Now, as Donald Trump closes in on the Republican nomination, pundits who spent months arguing that he would ultimately fail are beginning to reckon with what they got wrong about the 2016 primaries. Many say they bought into The Party Decides, only to discover that the theory got the GOP side of this cycle wrong.
Take Ross Douthat of the New York Times, grappling with his own failure to anticipate Trump’s success. “The best place to start isn’t with the Republican Party’s leaders—the opportunists, the cowards, the sleepwalkers—but with its voters, and the once-reasonable assumptions about voter psychology that Trump seems to have disproved,” Douthat writes. “One such assumption, that voters follow the signals sent by party elites and officeholders, is the basis of the famous ‘party decides’ thesis in political science, which was invoked early and often to explain why Trump couldn’t possibly end up as the Republican nominee. While his progress has undercut that thesis, it hasn’t been fully disproved, since the ‘party decides’ conceit doesn’t tell us about what happens when the party simply can’t decide.”
In this telling, the “invisible primary” that precedes each election cycle, the one that gave us George W. Bush and Hillary Clinton, did not determine the 2016 Republican nominee because GOP influencers in the “invisible primary” were too split among Jeb Bush, Scott Walker, Marco Rubio, Rick Perry, Chris Christie, Ted Cruz, and others. They couldn’t agree on a fait accompli to present to voters, which helps to square The Party Decides with Trump as presumptive nominee.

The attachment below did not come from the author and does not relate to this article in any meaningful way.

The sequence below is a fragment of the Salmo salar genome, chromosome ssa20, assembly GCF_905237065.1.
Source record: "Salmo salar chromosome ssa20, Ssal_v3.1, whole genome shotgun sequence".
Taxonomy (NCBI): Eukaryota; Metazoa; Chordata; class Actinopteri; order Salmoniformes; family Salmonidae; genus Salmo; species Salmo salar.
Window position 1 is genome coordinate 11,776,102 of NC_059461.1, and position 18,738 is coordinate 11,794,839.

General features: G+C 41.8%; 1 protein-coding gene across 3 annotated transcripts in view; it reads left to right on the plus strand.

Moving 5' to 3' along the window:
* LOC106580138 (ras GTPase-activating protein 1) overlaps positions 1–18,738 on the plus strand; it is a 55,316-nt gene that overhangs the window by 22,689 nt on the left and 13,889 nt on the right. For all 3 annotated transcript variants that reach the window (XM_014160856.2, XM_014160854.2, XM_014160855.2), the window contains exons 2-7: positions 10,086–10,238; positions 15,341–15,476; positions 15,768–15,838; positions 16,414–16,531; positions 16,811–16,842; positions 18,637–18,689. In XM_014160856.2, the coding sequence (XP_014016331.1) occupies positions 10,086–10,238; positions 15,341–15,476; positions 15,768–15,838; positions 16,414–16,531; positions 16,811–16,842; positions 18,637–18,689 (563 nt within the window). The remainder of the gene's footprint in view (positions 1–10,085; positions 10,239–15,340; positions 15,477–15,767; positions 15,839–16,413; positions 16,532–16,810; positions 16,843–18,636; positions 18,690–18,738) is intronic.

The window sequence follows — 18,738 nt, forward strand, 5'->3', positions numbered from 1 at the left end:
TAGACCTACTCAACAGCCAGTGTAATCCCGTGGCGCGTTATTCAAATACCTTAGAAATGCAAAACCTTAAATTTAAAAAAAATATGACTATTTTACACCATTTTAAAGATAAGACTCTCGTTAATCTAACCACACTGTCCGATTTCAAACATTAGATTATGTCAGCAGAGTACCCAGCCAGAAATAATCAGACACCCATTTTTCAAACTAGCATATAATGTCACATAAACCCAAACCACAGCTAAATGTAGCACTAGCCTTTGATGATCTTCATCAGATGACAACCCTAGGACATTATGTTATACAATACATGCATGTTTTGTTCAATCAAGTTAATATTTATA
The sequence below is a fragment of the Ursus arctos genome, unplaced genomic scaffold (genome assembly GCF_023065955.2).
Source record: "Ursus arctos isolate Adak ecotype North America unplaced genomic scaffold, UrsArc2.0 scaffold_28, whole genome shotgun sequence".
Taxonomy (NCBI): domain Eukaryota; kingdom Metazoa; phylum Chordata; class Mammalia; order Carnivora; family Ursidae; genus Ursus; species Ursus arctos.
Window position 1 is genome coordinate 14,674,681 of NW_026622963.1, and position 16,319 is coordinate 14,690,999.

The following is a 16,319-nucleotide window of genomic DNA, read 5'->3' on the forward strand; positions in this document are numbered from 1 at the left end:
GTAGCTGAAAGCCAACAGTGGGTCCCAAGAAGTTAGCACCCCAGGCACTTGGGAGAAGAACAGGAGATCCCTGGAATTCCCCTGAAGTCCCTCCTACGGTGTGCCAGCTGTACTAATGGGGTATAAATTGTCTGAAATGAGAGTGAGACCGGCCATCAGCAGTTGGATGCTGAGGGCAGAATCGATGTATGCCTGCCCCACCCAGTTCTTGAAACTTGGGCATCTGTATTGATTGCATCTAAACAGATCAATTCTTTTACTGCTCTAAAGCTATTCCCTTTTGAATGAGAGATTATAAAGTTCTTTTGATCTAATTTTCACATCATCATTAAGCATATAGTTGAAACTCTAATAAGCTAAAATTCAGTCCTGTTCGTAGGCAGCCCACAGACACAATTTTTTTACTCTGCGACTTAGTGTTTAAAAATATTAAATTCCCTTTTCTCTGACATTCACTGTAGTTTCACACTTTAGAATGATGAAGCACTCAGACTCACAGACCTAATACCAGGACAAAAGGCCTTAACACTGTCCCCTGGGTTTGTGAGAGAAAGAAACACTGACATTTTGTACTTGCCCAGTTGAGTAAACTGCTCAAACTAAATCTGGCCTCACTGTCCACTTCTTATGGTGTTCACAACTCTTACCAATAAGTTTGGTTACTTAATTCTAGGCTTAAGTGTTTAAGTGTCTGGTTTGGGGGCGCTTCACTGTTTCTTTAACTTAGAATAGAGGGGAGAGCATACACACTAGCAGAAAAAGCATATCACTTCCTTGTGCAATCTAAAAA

While true, that story is incomplete and lets “the party” off too easily.
Conventional wisdom currently holds that The Party Decides is inconsistent with Election 2016 insofar as Trump voters have ignored or rejected clear signals and cues from “the party” that the vulgar billionaire is a uniquely unacceptable nominee. To be sure, many prominent GOP insiders have sent those signals, and rightly so.
Yet Trump’s rise is more consistent with The Party Decides than many perceive.
“The party,” defined as broadly as it is in the book, includes a lot of voices that either support Trump or regard him as acceptable. And many members of “the party” who abhor Trump sent mixed signals and cues to voters. The contents of those signals help to explain why so many primary voters see Trump as the best choice.
Who Is Most Powerful in “The Party” and Why?
Because The Party Decides construes parties to include not just top politicians and party insiders, but also issue-advocacy groups and activists, testing its thesis requires observers to figure out the relative power of various factions in “the party.”
Here’s a hypothesis: The elements of “the party” that sent pro-Trump cues or “Trump is at least acceptable” signals to primary voters—Rush Limbaugh, Sarah Palin, Ben Carson, Chris Christie, Breitbart.com, The Drudge Report, The New York Post, Bill O’Reilly, Sean Hannity, Ann Coulter, Jeff Sessions, Rick Scott, Jan Brewer, Joe Arpaio—are simply more powerful, relative to National Review, Mitt Romney, John McCain, and other “Trump is unacceptable” forces, than previously thought.